These essential oils increase the skin absorption of other ingredients:

Eucalyptus, tea tree and peppermint oil can damage the skin (5) leading to an increase risk of skin allergy or irritation.

Is increasing skin absorption of skin care ingredients safe?

Increased skin absorption of chemicals ingredients in skin care is not always a desirable outcome.  For example, in the case of chemical sunscreens, fragrances, and preservatives, we want to avoid toxicity and limit penetration of these ingredients. (3)

Increasing skin absorption of acne medications like benzoyl peroxide and tretinoin can increase side effects.

This is not a concern with clean skin care ingredients because they are nontoxic.

There are many ingredients such as Vitamin C that you want to increase skin absorption so that the products work better. It all depends on the type of ingredient.

It is important when designing a skin care routine for your skin type that you take into account skin absorption of every ingredient in your routine. 

Enhancing skin absorption is only one thing to consider when choosing skin care products to use.

Let us help!

Take the quiz and we will design a regimen for you.

Skin Absorption of Unsaturated vs Saturated Fatty Acids

The speed of skin absorption of face creams and body creams depends upon the types of fatty acids and oils in the skin care product.

Skin Absorption of Unsaturated Fatty Acids

Unsaturated fatty acids absorb faster into the skin. These fatty acids typically have one or more double bonds in their structure, leading to increased skin absorption.

Examples of Unsaturated Fatty Acids:

  • Oleic acid
  • Linoleic acid
  • Palmitoleic acid
  • Alpha-linolenic acid
  • Gamma-linolenic acid

Many oils are rich in these unsaturated fatty acids, contributing to their benefits in skin care.

Oils with a Predominance of Unsaturated Fatty Acids:

These oils are often used in various skin care products for their hydrating and nourishing effects, attributed to their content of unsaturated fatty acids.

Skin Absorption of Saturated fatty Acids

Saturated fatty acids do not penetrate the skin as quickly as unsaturated fatty acids. This slows skin absorption because saturated fatty acids have no double bonds in their structure, resulting in straight, tightly packed tails. The shape of the tails and the polarity of the molecules make them less fluid, so they do not absorb into the skin as readily.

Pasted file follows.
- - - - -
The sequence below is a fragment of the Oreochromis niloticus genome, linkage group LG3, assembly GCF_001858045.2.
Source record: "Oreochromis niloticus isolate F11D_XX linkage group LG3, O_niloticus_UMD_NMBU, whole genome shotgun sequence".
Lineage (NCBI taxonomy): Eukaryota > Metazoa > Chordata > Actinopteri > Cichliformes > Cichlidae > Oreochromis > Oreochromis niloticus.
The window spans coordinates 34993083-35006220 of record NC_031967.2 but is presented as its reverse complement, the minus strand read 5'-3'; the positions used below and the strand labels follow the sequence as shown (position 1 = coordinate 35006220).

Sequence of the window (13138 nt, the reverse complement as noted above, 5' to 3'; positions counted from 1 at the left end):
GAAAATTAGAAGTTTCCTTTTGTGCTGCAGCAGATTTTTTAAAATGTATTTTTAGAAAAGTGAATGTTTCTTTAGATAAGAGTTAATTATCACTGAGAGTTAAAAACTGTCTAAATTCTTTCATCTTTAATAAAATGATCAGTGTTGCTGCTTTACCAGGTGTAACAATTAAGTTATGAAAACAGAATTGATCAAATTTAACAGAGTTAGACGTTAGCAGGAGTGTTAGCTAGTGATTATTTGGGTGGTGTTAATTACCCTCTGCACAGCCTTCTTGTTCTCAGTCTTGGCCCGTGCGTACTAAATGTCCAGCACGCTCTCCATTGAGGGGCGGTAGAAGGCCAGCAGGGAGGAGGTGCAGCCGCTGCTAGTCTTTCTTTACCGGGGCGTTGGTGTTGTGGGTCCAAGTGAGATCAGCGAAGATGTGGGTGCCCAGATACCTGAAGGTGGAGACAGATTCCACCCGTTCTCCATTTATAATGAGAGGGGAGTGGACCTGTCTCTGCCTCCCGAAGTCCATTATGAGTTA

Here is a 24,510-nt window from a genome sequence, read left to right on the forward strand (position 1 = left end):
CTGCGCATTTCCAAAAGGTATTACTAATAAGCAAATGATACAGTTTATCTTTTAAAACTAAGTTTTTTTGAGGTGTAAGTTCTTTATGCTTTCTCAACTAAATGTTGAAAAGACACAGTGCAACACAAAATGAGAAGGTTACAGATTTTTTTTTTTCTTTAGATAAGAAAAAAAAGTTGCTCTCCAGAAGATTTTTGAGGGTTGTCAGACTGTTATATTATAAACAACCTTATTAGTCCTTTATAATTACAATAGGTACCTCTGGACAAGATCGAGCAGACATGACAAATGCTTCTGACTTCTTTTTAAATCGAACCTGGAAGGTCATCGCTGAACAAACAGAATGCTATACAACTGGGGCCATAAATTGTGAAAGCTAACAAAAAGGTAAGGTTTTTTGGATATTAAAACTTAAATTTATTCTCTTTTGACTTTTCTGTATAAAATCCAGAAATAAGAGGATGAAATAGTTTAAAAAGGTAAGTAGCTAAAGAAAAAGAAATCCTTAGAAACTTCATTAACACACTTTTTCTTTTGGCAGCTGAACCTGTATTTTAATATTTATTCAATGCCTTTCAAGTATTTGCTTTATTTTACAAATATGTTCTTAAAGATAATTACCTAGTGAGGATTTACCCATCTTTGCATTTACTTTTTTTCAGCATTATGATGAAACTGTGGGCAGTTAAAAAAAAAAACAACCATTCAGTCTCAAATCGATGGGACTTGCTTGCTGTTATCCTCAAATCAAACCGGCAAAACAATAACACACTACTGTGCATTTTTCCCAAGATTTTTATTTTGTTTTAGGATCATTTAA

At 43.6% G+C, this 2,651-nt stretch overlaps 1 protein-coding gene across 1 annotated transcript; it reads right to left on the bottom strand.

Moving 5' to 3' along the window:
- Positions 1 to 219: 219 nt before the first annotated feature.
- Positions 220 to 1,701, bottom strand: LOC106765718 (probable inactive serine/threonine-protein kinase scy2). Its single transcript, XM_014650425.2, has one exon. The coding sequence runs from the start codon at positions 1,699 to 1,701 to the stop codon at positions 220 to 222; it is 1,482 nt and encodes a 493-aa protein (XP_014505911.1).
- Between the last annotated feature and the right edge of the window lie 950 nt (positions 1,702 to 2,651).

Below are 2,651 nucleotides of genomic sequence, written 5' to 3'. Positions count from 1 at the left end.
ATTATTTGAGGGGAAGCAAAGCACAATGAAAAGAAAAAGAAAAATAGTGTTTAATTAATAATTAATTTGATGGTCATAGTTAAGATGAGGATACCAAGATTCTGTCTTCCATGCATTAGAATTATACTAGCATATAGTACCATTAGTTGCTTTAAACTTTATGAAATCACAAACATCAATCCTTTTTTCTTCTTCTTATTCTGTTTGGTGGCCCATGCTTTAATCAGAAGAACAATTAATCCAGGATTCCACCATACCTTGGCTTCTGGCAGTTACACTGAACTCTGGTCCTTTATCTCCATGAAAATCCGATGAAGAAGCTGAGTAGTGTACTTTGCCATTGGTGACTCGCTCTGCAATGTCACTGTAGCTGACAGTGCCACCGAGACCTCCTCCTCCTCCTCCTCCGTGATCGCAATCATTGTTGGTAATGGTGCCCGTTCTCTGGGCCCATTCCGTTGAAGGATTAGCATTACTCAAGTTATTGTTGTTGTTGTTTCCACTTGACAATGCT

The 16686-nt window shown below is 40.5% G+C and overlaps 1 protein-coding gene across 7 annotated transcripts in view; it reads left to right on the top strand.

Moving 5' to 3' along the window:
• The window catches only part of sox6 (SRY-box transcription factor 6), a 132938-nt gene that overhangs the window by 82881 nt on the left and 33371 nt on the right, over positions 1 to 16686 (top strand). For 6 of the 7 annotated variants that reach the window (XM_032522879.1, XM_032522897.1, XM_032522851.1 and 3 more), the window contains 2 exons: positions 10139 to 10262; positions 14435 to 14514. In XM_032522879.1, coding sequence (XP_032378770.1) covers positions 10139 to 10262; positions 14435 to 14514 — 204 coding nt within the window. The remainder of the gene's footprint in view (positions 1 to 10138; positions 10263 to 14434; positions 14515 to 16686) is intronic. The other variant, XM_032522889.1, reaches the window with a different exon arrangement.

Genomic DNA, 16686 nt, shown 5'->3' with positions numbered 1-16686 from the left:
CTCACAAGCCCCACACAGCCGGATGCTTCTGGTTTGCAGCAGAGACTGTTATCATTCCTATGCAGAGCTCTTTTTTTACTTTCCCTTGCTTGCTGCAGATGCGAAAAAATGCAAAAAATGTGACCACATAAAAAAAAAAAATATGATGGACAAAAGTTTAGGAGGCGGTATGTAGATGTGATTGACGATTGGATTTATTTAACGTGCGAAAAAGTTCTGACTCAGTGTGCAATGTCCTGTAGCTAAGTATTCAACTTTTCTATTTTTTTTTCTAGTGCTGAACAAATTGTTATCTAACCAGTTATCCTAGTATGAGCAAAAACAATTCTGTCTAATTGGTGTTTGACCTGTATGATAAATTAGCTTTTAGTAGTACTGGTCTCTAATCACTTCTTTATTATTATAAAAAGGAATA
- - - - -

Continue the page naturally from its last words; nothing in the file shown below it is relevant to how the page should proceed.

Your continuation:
Examples of Saturated Fatty Acids:

  • Palmitic acid
  • Stearic acid
  • Myristic acid
  • Lauric acid
  • Caprylic acid

Oils that contain a high proportion of these saturated fatty acids include:

Oils with a Predominance of Saturated Fatty Acids:

  • Coconut oil (high in lauric acid)
  • Palm oil (high in palmitic acid)
  • Cocoa butter (high in stearic acid)
  • Shea butter (high in stearic acid)

These saturated fatty acids and oils containing them are often used in skin care for their emollient properties, but they are not as readily absorbed into the skin due to the structural characteristics mentioned above.

You can see that many issues affect the speed of skin absorption of skin care products. 

Peptides and growth factors are examples of large molecules that have trouble penetrating into the skin. 

Your entire regimen needs to be designed to increase skin absorption of hard to absorb ingredients to help them enter into the skin and penetrate into deeper layers.  

Let us help you design your skin care routine to increase skin absorption and efficacy of your skin care products. All you have to  do is take the quiz.

Learn about skin science on social media

The Best References and Scientific Publications About Skin Absorption and Penetration Enhancers in Skin Care Products:

  1. Baumann, L. Ch. 35 Skin Care Regimen Design in Baumann's Cosmetic Dermatology (McGraw Hill 2022).
  2. Schneider, M., Stracke, F., Hansen, S., & Schaefer, U. F. (2009). Nanoparticles and their interactions with the dermal barrier. Dermato-endocrinology, 1(4), 197-206.
  3. Herman, A., & Herman, A. P. (2015). Essential oils and their constituents as skin penetration enhancer for transdermal drug delivery: a review. Journal of Pharmacy and Pharmacology, 67(4), 473-485.
  4. Bos, J. D., & Meinardi, M. M. (2000). The 500 Dalton rule for the skin penetration of chemical compounds and drugs. Experimental Dermatology: Viewpoint, 9(3), 165-169.
  5. Aggarwal, S., Agarwal, S., & Jalhan, S. (2013). Essential oils as novel human skin penetration enhancer for transdermal drug delivery: a review. Int J Pharm Bio Sci, 4(1), 857-68.
  6. Ng K.W., Lau W.M. Skin Deep: The Basics of Human Skin Structure and Drug Penetration. In: Dragicevic N., Maibach H.I., editors. Percutaneous Penetration Enhancers Chemical Methods in Penetration Enhancement: Drug Manipulation Strategies and Vehicle Effects. Springer Berlin Heidelberg; Berlin/Heidelberg, Germany: 2015. pp. 3–11.
  7. Anna Herman, Andrzej P Herman, Essential oils and their constituents as skin penetration enhancer for transdermal drug delivery: a review, Journal of Pharmacy and Pharmacology, Volume 67, Issue 4, April 2015, Pages 473–485.
  8. Karande P et al. Design principles of chemical penetration enhancers for transdermal drug delivery. Proc Natl Acad Sci U S A 2005; 102: 4688–4693
  9. Williams AC, Barry BW. Penetration enhancers. Adv Drug Deliv Rev 2004; 56: 603–618